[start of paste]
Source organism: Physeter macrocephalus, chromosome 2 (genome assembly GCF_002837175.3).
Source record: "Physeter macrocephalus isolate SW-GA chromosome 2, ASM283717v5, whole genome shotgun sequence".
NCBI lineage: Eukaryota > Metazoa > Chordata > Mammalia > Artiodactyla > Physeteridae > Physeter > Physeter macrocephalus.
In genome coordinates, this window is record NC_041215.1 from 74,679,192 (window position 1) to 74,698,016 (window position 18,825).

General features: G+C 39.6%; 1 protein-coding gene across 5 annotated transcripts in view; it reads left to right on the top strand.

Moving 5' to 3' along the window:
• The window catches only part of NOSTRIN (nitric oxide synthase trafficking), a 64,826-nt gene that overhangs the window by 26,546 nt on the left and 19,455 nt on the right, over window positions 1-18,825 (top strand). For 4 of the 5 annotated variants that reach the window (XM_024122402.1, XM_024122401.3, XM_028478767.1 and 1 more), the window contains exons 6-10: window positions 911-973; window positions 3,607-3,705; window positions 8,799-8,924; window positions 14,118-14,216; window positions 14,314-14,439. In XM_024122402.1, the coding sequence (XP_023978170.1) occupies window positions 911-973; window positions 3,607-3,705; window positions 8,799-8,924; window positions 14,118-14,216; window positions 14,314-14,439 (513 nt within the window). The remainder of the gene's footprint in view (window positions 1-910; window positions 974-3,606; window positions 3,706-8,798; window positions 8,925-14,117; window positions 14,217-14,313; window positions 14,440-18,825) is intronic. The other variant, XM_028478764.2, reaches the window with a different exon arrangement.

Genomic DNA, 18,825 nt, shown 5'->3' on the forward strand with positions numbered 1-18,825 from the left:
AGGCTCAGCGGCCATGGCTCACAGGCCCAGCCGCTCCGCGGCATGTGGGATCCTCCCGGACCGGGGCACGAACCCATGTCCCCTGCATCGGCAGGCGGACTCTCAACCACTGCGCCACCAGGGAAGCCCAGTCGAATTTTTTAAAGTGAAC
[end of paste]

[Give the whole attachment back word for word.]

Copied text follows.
Source organism: Physeter macrocephalus, chromosome 2 (genome assembly GCF_002837175.3).
Source record: "Physeter macrocephalus isolate SW-GA chromosome 2, ASM283717v5, whole genome shotgun sequence".
NCBI lineage: Eukaryota > Metazoa > Chordata > Mammalia > Artiodactyla > Physeteridae > Physeter > Physeter macrocephalus.
In genome coordinates, this window is record NC_041215.1 from 74,679,192 (window position 1) to 74,698,016 (window position 18,825).

General features: G+C 39.6%; 1 protein-coding gene across 5 annotated transcripts in view; it reads left to right on the top strand.

Moving 5' to 3' along the window:
• The window catches only part of NOSTRIN (nitric oxide synthase trafficking), a 64,826-nt gene that overhangs the window by 26,546 nt on the left and 19,455 nt on the right, over window positions 1-18,825 (top strand). For 4 of the 5 annotated variants that reach the window (XM_024122402.1, XM_024122401.3, XM_028478767.1 and 1 more), the window contains exons 6-10: window positions 911-973; window positions 3,607-3,705; window positions 8,799-8,924; window positions 14,118-14,216; window positions 14,314-14,439. In XM_024122402.1, the coding sequence (XP_023978170.1) occupies window positions 911-973; window positions 3,607-3,705; window positions 8,799-8,924; window positions 14,118-14,216; window positions 14,314-14,439 (513 nt within the window). The remainder of the gene's footprint in view (window positions 1-910; window positions 974-3,606; window positions 3,706-8,798; window positions 8,925-14,117; window positions 14,217-14,313; window positions 14,440-18,825) is intronic. The other variant, XM_028478764.2, reaches the window with a different exon arrangement.

Genomic DNA, 18,825 nt, shown 5'->3' on the forward strand with positions numbered 1-18,825 from the left:
AGGCTCAGCGGCCATGGCTCACAGGCCCAGCCGCTCCGCGGCATGTGGGATCCTCCCGGACCGGGGCACGAACCCATGTCCCCTGCATCGGCAGGCGGACTCTCAACCACTGCGCCACCAGGGAAGCCCAGTCGAATTTTTTAAAGTGAAC